Trying to keep my eyes open and filled with the usual questions like, "How much do they weigh? Do they look alike? Can they breathe on their own?" Danny probed the nurse in the recovery room about my ovaries. Danny leaned over to me and said, "Your ovaries are the size of small cantaloupes."
Eh? Did I hear that right? "Aren't they usually the size of a walnut?" I ask.
The nurse was very nice and busily pulling up information on the computer to show me. She explained as she showed me two pictures, "This is what a normal ovary looks like. This picture here shows an ovary like your ovaries. See how it's covered in cysts?"
"Wow. No wonder I was so huge. Cantaloupes? Really?"
Danny then proceeded to tell me that the doctor accidentally nicked one and had to cauterize it. The nurse and Danny were talking about my large amount of blood loss during the c-section and whether it was more than just amniotic fluid I had lost as I continued to pass in and out of consciousness. They also discussed how ovaries get to be the size of cantaloupes.
The nurse explained to me, as I struggled to maintain consciousness, "Either the ovaries caused the multiples pregnancy or the pregnancy caused the ovaries to get like this."
I responded an appropriate response to Danny like, "Danny, it was so awful. It was so painful." And then more of, "How much do the weigh? How long are they?" I was less-than-interested in the ovaries at this point and wanted to know about the babies. "Did they label the card for baby B as baby A since he came out first? Did you call your mom? Did you call my mom and dad? What time is it there? They're probably still awake."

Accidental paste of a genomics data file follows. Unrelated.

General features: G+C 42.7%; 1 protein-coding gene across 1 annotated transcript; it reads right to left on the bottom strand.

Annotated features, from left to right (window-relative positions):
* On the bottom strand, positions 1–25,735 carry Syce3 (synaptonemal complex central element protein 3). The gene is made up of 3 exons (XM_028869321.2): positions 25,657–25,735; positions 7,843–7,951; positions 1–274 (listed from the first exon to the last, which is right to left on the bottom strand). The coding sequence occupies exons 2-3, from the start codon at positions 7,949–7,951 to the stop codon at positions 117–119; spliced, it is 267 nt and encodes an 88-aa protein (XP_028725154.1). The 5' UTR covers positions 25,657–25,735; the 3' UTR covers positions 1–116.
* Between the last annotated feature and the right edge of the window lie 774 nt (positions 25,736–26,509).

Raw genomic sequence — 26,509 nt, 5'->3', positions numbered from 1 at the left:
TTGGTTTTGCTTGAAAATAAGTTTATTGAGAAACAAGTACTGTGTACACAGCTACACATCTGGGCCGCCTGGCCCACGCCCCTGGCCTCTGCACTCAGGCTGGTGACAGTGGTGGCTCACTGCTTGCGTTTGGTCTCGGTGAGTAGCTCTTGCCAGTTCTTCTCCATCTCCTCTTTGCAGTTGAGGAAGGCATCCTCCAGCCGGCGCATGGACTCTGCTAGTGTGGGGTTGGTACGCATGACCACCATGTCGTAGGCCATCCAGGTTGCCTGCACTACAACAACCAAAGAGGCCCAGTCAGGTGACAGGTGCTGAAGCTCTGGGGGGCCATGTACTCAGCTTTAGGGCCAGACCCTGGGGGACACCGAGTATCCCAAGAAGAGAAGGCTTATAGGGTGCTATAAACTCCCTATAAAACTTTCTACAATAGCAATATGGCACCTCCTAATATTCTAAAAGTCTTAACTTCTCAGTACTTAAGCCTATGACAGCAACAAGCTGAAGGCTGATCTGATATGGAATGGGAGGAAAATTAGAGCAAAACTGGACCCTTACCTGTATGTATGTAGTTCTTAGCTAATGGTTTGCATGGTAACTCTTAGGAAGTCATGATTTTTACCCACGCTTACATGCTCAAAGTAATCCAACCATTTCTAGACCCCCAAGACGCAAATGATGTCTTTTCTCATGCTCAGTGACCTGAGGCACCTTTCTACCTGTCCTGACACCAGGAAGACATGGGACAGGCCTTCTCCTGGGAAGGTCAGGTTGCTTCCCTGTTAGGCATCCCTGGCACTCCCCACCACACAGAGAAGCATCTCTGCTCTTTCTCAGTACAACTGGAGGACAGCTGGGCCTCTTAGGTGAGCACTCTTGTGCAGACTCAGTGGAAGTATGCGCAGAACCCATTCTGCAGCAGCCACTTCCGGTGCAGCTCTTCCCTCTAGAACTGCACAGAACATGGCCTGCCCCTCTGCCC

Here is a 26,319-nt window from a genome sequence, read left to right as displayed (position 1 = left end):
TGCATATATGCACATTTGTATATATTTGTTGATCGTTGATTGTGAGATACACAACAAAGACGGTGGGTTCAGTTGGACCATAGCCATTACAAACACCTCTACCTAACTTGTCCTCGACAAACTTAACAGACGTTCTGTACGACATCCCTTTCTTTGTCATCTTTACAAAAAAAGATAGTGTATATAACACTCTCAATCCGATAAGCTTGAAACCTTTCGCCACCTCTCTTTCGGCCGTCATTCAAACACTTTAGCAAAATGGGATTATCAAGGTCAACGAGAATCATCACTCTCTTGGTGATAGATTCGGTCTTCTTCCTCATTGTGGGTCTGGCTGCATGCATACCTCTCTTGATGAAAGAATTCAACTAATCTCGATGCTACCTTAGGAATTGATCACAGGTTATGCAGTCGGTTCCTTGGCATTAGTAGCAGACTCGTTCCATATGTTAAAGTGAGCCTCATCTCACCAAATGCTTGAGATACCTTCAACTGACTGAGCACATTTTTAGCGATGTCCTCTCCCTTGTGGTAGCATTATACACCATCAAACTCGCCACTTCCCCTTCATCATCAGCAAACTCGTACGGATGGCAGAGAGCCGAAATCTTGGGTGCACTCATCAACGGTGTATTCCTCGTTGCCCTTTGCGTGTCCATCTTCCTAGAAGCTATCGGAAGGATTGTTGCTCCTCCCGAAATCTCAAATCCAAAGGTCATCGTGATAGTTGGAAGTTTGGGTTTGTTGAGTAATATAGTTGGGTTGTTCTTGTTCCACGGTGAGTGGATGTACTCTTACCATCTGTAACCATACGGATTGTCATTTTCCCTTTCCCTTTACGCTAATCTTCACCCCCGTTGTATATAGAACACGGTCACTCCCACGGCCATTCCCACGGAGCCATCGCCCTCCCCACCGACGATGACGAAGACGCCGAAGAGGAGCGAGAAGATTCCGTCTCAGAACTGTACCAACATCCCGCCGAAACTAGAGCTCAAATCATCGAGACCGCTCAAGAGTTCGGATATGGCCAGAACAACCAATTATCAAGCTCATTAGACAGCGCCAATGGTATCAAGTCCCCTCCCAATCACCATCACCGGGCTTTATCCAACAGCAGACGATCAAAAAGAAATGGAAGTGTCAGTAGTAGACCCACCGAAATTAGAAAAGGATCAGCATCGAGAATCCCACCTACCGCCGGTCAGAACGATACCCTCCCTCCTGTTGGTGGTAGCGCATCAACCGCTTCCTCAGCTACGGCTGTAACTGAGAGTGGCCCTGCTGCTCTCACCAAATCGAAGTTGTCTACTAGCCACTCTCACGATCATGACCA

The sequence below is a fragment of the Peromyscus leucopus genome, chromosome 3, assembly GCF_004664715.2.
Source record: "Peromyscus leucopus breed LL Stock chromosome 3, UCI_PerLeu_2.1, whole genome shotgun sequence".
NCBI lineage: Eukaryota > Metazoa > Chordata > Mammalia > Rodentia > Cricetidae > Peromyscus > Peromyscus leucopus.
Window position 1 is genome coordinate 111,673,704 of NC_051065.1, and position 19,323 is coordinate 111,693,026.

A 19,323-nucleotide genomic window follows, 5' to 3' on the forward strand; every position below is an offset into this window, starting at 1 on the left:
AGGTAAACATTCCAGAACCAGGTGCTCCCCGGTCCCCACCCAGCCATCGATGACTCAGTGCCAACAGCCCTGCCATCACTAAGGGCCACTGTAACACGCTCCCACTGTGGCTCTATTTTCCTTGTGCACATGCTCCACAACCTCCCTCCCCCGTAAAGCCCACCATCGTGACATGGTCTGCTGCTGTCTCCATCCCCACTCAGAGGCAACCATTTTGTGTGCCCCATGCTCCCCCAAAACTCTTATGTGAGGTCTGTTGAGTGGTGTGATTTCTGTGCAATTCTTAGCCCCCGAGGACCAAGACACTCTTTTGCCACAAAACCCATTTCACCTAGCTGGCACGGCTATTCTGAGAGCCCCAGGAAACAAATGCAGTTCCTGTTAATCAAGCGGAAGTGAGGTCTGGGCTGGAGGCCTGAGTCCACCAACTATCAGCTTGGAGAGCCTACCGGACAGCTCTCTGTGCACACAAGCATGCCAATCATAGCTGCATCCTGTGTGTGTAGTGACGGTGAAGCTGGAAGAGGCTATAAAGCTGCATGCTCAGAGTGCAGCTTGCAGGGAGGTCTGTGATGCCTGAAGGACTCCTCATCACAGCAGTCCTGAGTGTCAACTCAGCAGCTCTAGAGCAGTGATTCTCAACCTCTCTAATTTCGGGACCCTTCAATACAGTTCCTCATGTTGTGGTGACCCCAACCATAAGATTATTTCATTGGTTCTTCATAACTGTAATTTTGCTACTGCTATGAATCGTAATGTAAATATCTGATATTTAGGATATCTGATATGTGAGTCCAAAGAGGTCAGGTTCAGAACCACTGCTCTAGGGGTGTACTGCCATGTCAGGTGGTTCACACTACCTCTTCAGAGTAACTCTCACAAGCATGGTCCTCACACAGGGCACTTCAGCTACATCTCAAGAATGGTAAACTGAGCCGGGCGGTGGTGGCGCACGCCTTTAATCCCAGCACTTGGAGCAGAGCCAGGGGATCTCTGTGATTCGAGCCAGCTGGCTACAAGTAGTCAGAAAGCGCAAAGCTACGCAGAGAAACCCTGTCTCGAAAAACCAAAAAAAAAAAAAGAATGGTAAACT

Danny said, "We're still waiting for news from the NICU and then we'll call."
The nurse called over to the NICU to ask about stats. They told her they weren't ready yet. She called again a little later and got weights. Then a little later we got the lengths. We informed the anxious grandparents. The nurse was still pulling up info on the computer to educate us about my "overly-excited ovaries" as the doctor put it.
It was just a little while later when they told me I could go see them in the NICU. "Why are they in the NICU? Do they need oxygen? Are they okay?" I probed. The nurses from recovery and from the NICU reassured us that it's just a precaution since they were five weeks early and they appeared to be doing just fine and in need of no assistance so far.
In the NICU I couldn't really see them except from the side through the clear plastic bed they were in. They were hooked up to monitors for heart rate and blood oxygen level and various other things. I asked Danny to take pictures to show me since I couldn't see from my gurney.
All through the night my nurse referred to me as "Casper" because of my completely colorless face. She'd check and re-check my vitals and shake her head and ask me how I was feeling. I was tired and hungry since I hadn't eaten since lunch but I had no pain due to adequate amounts of drugs. My main concern was the babies. "Can I use a pump to help my milk come in?" I asked the nurse.
"There will be opportunity for that later. I can get you one to use in your room. But right now we're worried about your blood loss and your iron levels. According to your stats, you shouldn't be okay. or conscious."
to be continued . . .
read The twin birth story part 2
read The twin birth story part 4